iOS 5 available to all iPhone owners Oct. 12
In addition to the iPhone 4S, Apple also announced the ship date for the next iOS operating system. Meghan Kelly covered the news.

Editor’s picks

Screenshot from Assassin's Creed RevelationsAs always, you can see our editors’ picks for some of the most interesting stories VentureBeat has published. Here are some of this week’s highlights.
Our picks for the best video games of the fall season
Dean Takahashi and Matthew Lynley give brief overviews of the 10 video games you won’t want to miss this fall.
Once Facebook launches Timeline, you'll never want to leave
Jolie O’Dell talked to the developer in charge of Facebook’s new Timeline feature, and came away with a detailed picture of how it works — as well as a deep appreciation for what a powerful emotional experience Facebook’s new technology is.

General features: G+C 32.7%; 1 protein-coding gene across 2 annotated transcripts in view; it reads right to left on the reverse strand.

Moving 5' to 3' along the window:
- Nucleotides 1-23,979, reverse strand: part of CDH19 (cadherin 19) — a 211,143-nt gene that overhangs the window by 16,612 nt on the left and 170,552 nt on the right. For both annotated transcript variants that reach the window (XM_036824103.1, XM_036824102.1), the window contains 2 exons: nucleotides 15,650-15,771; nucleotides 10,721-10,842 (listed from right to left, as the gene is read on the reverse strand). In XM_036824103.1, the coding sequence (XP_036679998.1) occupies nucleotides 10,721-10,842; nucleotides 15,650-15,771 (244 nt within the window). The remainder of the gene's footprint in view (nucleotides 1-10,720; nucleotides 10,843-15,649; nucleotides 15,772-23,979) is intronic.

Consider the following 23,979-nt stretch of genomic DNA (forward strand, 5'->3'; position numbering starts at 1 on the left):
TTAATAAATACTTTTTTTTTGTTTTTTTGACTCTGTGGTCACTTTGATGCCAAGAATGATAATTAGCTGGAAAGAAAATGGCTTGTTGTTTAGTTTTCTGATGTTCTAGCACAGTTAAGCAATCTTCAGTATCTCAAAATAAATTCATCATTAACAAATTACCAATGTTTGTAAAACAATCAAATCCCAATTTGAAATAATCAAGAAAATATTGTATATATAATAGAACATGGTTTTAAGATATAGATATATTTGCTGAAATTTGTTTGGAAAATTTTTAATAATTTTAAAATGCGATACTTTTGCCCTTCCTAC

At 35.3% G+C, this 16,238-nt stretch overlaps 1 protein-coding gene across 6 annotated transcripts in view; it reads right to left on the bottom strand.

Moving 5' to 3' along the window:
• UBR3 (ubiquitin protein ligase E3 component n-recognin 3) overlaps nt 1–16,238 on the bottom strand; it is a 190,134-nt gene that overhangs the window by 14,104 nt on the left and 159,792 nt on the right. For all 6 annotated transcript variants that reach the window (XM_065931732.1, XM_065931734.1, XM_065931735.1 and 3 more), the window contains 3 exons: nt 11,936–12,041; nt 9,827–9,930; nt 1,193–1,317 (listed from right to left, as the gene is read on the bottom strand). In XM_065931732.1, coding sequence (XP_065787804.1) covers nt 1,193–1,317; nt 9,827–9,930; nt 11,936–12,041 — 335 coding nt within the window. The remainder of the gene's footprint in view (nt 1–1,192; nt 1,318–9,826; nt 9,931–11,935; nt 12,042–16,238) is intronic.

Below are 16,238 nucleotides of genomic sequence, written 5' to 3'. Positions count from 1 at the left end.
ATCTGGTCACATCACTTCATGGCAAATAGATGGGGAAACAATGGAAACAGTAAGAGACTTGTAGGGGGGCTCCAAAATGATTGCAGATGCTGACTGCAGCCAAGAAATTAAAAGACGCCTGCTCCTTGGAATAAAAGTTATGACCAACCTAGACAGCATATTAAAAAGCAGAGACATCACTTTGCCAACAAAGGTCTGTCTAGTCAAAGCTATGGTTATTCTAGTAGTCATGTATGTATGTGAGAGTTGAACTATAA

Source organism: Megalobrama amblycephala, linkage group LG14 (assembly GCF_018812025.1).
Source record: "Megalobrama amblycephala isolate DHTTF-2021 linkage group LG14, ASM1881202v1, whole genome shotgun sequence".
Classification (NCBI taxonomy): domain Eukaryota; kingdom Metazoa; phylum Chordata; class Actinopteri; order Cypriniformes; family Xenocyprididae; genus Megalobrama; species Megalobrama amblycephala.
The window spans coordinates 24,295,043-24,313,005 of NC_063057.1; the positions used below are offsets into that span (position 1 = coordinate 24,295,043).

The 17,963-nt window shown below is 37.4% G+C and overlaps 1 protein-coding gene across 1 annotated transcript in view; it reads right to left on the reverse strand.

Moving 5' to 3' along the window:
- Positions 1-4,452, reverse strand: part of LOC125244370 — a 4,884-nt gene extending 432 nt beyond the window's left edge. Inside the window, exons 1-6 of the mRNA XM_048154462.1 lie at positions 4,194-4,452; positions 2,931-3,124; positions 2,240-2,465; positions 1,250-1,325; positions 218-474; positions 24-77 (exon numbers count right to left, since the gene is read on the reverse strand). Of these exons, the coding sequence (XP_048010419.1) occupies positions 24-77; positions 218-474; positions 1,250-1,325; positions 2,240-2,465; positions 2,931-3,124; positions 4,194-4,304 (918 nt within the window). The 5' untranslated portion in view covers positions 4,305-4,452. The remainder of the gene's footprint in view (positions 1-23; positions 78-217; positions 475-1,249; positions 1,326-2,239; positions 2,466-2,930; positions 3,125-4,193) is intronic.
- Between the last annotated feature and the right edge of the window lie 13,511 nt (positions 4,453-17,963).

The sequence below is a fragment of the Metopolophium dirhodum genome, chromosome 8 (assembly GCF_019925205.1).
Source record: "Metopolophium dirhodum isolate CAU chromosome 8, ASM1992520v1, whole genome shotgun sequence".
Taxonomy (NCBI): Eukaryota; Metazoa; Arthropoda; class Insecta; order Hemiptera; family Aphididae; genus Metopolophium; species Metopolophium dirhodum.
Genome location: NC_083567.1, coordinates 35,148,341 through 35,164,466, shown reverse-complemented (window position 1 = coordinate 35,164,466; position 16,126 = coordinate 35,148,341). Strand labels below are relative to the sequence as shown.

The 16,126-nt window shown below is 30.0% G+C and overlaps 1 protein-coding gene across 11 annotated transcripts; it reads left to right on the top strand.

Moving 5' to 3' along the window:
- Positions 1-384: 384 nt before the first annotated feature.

Face it: Steve Ballmer is doing a great job
People like to tear down Steve Ballmer, but if you look at the numbers, Microsoft’s performance since Ballmer became CEO is actually quite impressive. This guest post by frequent contributor Peter Yared challenges the received wisdom about Bill Gates’s successor.
Can a single game reach a billion players?
An increasing number of people are starting to wonder if it’s possible to make a game that reaches a billion people. After all, Zynga is already reaching hundreds of millions, so it’s not inconceivable. Dean Takahashi reports on the latest thinking.
Why more women aren't working in tech (hint: it's not just education)